President Beury, your Honor, Ladies and Gentlemen,
During the long period of time that I have been with
Helen Keller, I have been present, and taken part in many and
diverse exercises. May I say, this is the most embarrassing
ceremony I have ever attended. Nevertheless, I am glad to be here,
and I sincerely appreciate the distinguished honor conferred upon
me by Temple University. It is not necessary to thank you, words
would not deliver my feeling anyway. Yes, I am proud, and very
I wish to say a word this morning on education in the light of
present-day knowledge and need.
Certain periods in history suddenly lift humanity to an observation
point where a clear light falls upon a world previously dark.
Everything seems strangely different. Familiar ideas put on new
garments and parade before us. Scholars and thinkers scrutinize
events with a new intensity to learn their meaning, and the people
look for a sign, a miracle.
I believe we are living in the beginning of such a renaissance.
The creative achievement of three men, Lenin, Gandhi and Einstein,
Every renaissance comes to the world with a cry, the cry of the
human spirit to be free.
This aspiration is basic in present-day thought. It is manifesting
itself in many ways and many places against great opposition.
The Russian Revolution is the most disturbing manifestation of the
new spirit that has come into the world, and by far the most
hopeful; for, no matter how mistaken Communist ideas may be, the
experience and knowledge gained by trying them out have given a
tremendous impetus to thought and imagination. And, whatever the
outcome of the experiment, it is inspiring to see the youth of
Russia working together to raise themselves from the level of
beasts of burden into an atmosphere of investigation and discovery.
Surely, the greatest social experiment in history should arouse the
profoundest interest in every one who is trying to understand
economics, industry and politics.
The Great War proved how confused the world is on these vital
questions, and depression is proving it again. We have no firm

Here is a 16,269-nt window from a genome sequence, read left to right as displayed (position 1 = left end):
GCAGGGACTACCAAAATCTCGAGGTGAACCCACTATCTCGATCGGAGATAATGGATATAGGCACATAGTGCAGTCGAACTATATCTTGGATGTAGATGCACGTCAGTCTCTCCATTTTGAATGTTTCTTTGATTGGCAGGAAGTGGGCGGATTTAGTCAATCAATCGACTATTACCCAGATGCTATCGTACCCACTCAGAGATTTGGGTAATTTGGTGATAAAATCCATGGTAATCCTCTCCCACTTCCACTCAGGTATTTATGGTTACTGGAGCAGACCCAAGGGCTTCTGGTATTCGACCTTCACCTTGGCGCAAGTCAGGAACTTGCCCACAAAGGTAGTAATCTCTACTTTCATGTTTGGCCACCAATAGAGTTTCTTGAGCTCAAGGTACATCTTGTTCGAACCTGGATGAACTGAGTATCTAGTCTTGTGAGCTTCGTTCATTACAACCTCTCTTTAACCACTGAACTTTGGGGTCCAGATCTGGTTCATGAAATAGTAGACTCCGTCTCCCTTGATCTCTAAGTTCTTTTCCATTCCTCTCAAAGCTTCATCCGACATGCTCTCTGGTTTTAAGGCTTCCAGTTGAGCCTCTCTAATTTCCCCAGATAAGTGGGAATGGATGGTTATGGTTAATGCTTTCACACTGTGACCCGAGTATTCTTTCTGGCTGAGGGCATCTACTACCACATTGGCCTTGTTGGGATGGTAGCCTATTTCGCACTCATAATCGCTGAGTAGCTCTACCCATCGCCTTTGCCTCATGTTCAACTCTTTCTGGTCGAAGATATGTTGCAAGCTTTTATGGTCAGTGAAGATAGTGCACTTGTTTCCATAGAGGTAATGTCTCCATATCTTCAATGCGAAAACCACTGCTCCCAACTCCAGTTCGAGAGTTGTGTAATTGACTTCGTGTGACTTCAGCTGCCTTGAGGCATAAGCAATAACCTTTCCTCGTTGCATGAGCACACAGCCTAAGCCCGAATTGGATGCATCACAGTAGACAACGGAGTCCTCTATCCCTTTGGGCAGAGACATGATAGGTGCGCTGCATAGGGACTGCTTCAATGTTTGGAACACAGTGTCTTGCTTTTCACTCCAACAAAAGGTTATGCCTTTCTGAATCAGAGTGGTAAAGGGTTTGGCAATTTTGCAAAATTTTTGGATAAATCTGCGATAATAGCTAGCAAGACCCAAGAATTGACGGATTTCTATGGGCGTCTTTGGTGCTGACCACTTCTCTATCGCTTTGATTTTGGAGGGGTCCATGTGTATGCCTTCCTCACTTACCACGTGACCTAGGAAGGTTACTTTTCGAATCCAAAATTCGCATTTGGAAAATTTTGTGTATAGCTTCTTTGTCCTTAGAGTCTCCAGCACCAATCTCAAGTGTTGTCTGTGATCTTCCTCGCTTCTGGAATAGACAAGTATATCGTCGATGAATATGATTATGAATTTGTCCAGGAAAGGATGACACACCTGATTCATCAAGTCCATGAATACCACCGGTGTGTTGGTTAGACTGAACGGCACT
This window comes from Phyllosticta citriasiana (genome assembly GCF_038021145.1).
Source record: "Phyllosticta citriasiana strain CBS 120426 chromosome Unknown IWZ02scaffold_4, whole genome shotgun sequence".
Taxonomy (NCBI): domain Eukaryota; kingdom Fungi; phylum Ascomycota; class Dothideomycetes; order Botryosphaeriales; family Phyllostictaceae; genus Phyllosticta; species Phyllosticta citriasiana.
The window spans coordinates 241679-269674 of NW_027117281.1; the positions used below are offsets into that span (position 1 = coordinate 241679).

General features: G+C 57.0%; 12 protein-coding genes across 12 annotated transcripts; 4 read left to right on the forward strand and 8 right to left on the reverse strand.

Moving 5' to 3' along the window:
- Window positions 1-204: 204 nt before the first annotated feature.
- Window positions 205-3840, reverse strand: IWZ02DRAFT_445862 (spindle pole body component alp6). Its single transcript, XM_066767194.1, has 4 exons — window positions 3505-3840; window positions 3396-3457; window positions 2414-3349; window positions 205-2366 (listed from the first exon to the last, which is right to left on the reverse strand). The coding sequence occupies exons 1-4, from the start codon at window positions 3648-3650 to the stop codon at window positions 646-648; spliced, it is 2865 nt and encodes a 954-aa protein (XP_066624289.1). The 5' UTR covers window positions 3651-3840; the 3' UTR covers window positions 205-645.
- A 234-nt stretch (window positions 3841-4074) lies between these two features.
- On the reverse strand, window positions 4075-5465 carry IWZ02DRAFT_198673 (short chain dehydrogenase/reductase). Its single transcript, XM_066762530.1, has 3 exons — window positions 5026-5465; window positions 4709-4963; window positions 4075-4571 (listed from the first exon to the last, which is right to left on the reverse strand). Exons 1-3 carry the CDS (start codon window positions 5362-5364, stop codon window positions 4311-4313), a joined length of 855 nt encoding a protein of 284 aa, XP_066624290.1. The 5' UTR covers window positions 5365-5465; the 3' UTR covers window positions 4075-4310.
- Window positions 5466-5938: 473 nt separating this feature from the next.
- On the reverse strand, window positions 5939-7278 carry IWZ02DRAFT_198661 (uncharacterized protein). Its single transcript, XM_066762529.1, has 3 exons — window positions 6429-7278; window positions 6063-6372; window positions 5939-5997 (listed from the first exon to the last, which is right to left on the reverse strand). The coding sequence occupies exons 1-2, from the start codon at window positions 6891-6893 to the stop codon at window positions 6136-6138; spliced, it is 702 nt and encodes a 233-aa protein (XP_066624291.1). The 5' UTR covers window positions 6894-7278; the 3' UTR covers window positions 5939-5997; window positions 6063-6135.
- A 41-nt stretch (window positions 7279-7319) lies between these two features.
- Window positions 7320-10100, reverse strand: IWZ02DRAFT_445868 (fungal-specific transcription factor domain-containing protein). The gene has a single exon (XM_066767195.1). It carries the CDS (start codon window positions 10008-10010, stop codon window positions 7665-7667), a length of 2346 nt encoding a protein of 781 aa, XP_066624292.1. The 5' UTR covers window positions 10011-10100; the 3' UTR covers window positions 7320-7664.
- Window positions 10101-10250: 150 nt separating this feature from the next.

hold on any knowledge or philosophy that can lift us out of our
difficulties. And, what is more discouraging, we fail to recognize
the gravity of the situation. We are afraid of ideas, of
experimenting, of change. We shrink from thinking a problem
through to a logical conclusion. We imagine that we want to escape
our selfish and commonplace existence, but we cling desperately to
our chains. Our material eye cannot see that a stupid chauvinism
is driving us from one noisy, distructive [sic], futile agitation to
The immediate future is going to be tragic for all of us, unless we
find a way of making the vast educational resources of this country
serve the true purpose of education, truth and justice.
When I was assembling my ideas for this talk, I happened to read in
the "New York Times" an interview with Sir Norman Angell. He
expresses so forcefully what I am trying to say, I shall quote him.
"What is principally wrong with the world is that education as now
ordered does not educate, does not include the teaching of the
fundamental meaning of modern society. Children are not well
taught. They are told about hatchets and cherry-trees and a king
who ran away and let the cakes burn, but they are not told what the
money in their pockets means, what isolation of nations and
armaments mean, or the rest of the unseen ideas which cause wars
Sir Norman Angell is right. The wrong things are predominantly
stressed in the schools—things remote from the student's
experience and need.
Education in the light of present-day knowledge and need calls for
some spirited and creative innovations both in the substance and
the purpose of current pedagogy. A strenuous effort must be made
to train young people to think for themselves and take independent
charge of their lives. Only when we have worked purposefully and
long on a problem that interests us, and in hope and in despair
wrestled with it in silence and alone relying on our own unshaken
will—only then have we achieved education.
May I express the hope that Temple University will continue to
carry forward the standard of progressive education in the spirit
of her noble founder, Dr. Conwell, that the teachers and students
will always keep the consciousness that they serve their country
best when they maintain its unity with the rest of the world and
with the highest intuitions of mankind.
Anne Sullivan Macy.
Temple University, Philadelphia.
February 15, 1932